A 36 million year old whale finds a new home at Mason

(Photo credit: Claire Cecil/Fourth Estate)

Mason students can now get a glimpse of the past just by walking through Exploratory Hall.

The university has received the fossil of a Zygorhiza kochii, an ancient relative to the modern-day whale, from the Smithsonian National Museum of Natural History.

Mark Uhen, a professor from the College of Science’s atmospheric, oceanic and Earth sciences department, spearheaded the initiative. He said he has been studying these creatures his entire life and probably knows more about them than any other person on this planet. When the Smithsonian removed the Zygorhiza from display due to changes to their National Fossil Hall exhibit, Uhen asked them if he could bring it to Mason. Since the Smithsonian Institution’s goal is to educate the public, Uhen said, museum staff agreed to his request.

Why Exploratory Hall? “That’s where I am, and my department is here. When the new renovations were done here a few years ago, I though the atrium, while beautiful, was lacking something,” Uhen explained.

Since the Zygorhiza arrived from the Smithsonian in three separate pieces—the body, the skull and the tail—Uhen had to keep the pieces in his laboratory for some time, which was exciting for his students, he said.

“Before we hung the fossil up, it was in pieces in the lab. Then one day, it was not in pieces—it was on display,” Uhen said. “I just think it’s great. It’s been a long time coming to get everything arranged.”

The biggest obstacle, he said, was getting everything cleared with the fire marshal. Although the fossil is not very flammable, Uhen had to do a lot of explaining about the makeup of the Zygorhiza to determine what effects it might have in case of a fire in Exploratory.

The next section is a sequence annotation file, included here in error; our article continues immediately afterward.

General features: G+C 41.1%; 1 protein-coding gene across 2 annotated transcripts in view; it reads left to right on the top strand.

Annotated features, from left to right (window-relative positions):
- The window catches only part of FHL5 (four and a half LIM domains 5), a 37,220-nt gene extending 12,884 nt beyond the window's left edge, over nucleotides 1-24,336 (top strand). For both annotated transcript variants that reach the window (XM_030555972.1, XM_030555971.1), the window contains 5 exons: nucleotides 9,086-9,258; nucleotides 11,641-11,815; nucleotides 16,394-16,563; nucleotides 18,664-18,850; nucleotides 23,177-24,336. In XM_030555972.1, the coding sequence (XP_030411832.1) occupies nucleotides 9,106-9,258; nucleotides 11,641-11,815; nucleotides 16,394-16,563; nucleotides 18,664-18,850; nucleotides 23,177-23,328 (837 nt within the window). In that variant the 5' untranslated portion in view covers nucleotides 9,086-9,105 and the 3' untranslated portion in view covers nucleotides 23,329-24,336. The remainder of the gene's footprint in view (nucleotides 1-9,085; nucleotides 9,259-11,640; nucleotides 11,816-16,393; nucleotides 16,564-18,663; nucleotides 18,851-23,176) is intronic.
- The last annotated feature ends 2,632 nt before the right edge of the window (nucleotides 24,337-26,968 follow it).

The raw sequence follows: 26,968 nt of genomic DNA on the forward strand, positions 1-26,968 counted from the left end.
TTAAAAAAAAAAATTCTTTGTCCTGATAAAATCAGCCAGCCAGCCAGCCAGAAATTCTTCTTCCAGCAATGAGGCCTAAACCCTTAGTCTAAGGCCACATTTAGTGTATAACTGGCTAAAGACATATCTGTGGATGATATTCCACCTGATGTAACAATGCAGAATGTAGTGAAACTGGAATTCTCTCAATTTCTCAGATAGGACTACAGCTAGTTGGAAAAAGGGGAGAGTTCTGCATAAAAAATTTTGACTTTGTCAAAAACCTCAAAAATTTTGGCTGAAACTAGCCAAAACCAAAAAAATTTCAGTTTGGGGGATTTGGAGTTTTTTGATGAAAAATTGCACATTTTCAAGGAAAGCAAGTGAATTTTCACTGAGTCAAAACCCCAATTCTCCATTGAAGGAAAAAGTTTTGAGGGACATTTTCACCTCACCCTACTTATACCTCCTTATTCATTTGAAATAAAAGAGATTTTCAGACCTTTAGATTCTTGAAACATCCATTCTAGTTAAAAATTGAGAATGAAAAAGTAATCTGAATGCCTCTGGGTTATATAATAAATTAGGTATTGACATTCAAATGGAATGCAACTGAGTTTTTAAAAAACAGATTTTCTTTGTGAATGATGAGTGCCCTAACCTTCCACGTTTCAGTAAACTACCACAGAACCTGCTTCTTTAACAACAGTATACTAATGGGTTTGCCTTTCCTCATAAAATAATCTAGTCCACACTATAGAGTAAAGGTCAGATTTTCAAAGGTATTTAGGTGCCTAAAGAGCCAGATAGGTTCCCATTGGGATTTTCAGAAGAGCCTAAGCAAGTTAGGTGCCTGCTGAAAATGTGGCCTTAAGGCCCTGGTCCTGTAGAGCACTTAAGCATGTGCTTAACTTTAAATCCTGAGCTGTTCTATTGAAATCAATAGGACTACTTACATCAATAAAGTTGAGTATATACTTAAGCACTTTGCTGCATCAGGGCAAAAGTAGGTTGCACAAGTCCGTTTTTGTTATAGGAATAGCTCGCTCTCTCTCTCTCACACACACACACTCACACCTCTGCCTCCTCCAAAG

The fossil is not the original bone, it is actually a cast made out of polyester resin and fiberglass. According to Uhen, it weighs about 300 pounds, which is a lot lighter than bone and makes handling and displaying the fossil easier.

To create a cast, Uhen said, “We’ll use the best [complete skeleton] we have, and then fill in the missing parts that we don’t have from other Zygorhiza.”

Zygorhiza kochii fossils can be found in the Gulf Coast of the United States, Uhen said, mostly from Louisiana, Mississippi and Alabama. The Zygorhiza hanging in Exploratory is mostly cast from a Mississippi fossil.

According to Uhen, the Zygorhiza lived during the Eocene period, a time when the world was much warmer and more equable, meaning that there was less of a temperature variance between the poles and the equator. The Eocene period was also the time when many modern groups of mammals started to develop, including the Zygorhiza, the first completely aquatic ancestor of the modern-day whale.

Although the fossil has been up for display for a few weeks now, Uhen said a text panel will also be displayed by the end of the semester with more information about the giant mammal.